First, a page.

(Image source: Fox News)

 

BY MALLORY PERRYMAN

 

You're watching multisource business news from Newsy


The more you watch Fox News, the more likely you are to be misinformed- well- that’s according to a new study from the University of Maryland. The reactions to this one are less-than-shocking- liberal bloggers rejoiced, while the more conservative crowd said “whatever.”
 
The study found- those who watch Fox “are more likely to believe incorrect information on the economy, climate change and whether or not U.S. President Barack Obama was born in America.”

The New York Times asked Michael Clemente
, Fox’ senior vice president of news editorial- for comment. The Times reports, Clemente brushed off the findings.
 
“The latest Princeton Review ranked the University of Maryland among the top schools for having ‘Students Who Study The Least’ and being the ‘Best Party School’ – given these fine academic distinctions, we’ll regard the study with the same level of veracity it was ‘researched’ with.”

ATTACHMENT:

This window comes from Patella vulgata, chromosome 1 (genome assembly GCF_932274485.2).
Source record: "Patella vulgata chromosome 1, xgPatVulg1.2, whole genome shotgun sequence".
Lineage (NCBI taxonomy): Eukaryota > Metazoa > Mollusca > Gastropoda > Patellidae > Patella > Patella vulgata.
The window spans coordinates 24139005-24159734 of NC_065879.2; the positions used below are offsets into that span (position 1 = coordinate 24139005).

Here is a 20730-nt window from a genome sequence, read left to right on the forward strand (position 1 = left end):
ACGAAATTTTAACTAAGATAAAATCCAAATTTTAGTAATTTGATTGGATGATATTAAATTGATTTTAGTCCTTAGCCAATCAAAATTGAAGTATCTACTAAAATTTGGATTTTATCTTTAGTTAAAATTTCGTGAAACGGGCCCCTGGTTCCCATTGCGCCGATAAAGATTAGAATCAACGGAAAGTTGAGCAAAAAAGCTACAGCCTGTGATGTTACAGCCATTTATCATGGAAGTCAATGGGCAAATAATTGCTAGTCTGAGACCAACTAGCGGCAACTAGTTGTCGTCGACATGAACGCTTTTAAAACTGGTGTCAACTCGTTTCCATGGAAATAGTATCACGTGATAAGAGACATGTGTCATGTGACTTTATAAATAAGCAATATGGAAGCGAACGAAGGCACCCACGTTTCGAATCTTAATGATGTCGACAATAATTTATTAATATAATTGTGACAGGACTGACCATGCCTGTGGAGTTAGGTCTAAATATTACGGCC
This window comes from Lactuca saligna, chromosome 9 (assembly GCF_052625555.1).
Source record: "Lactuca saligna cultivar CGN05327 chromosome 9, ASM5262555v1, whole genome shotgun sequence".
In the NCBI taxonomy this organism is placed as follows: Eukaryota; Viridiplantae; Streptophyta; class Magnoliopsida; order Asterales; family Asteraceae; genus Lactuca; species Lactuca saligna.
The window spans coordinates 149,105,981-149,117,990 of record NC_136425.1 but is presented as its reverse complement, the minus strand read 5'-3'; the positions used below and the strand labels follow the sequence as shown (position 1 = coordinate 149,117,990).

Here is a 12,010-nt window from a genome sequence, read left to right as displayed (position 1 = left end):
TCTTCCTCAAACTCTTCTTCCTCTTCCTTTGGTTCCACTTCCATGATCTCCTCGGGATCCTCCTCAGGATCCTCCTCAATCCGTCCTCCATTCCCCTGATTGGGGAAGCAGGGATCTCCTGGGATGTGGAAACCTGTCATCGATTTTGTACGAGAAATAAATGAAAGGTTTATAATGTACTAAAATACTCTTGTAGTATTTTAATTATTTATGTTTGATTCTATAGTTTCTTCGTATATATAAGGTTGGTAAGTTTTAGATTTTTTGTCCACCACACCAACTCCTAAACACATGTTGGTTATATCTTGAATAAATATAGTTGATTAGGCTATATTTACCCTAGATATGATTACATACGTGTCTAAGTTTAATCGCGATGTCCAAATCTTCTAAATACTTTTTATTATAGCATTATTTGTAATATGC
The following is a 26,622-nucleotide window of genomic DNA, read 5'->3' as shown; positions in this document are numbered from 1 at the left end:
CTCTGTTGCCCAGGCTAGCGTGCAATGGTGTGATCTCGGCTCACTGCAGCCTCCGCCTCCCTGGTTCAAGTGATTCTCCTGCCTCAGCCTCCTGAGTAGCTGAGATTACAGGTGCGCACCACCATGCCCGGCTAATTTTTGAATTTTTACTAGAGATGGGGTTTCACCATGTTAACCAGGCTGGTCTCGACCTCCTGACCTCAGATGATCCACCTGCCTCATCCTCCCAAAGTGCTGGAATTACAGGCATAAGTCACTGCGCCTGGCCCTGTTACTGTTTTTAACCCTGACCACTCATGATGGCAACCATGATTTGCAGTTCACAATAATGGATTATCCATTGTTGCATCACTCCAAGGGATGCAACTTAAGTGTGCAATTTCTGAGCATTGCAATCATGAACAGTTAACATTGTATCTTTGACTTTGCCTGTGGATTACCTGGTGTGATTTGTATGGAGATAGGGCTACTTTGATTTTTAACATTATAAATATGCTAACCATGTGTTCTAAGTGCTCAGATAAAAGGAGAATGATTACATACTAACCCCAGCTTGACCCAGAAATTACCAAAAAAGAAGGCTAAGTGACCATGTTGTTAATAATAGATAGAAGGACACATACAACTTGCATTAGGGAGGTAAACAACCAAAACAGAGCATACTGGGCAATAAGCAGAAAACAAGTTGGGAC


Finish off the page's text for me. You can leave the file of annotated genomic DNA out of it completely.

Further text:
Just for the record- the Review ranked Maryland among the “Best Northeastern Colleges” and it was number 19 on its list of “Best Party Schools.”
 
Ari Rabin- Havt of Media Matters says, this was an opportunity for Fox to clarify some of the issues its viewers are confused about. Instead- Fox came out swinging.
 
ARI RABIN-HAVT (Media Matters): “He had the opportunity to say ‘This study was wrong. Here’s how it was flawed. The questions they asked.’… But instead, he decides to attack the study. That’s not what a journalist does. That’s what a political institution does. And this is further proof that Fox isn’t news, it’s a political operation. Their executives behave like the spokesperson for a campaign.”


But most news outlets that ran this story pointed out- Fox was the worst offender of spreading misinformation, but it wasn’t the only offender. The Wrap reports..

“ Daily consumers of MSNBC and public broadcasting…were higher…in believing that it was proven that the U.S. Chamber of Commerce was spending money raised from foreign sources to support Republican candidates.”

So is it all Fox’s fault? One liberal blogger says, it’s a chicken and egg thing.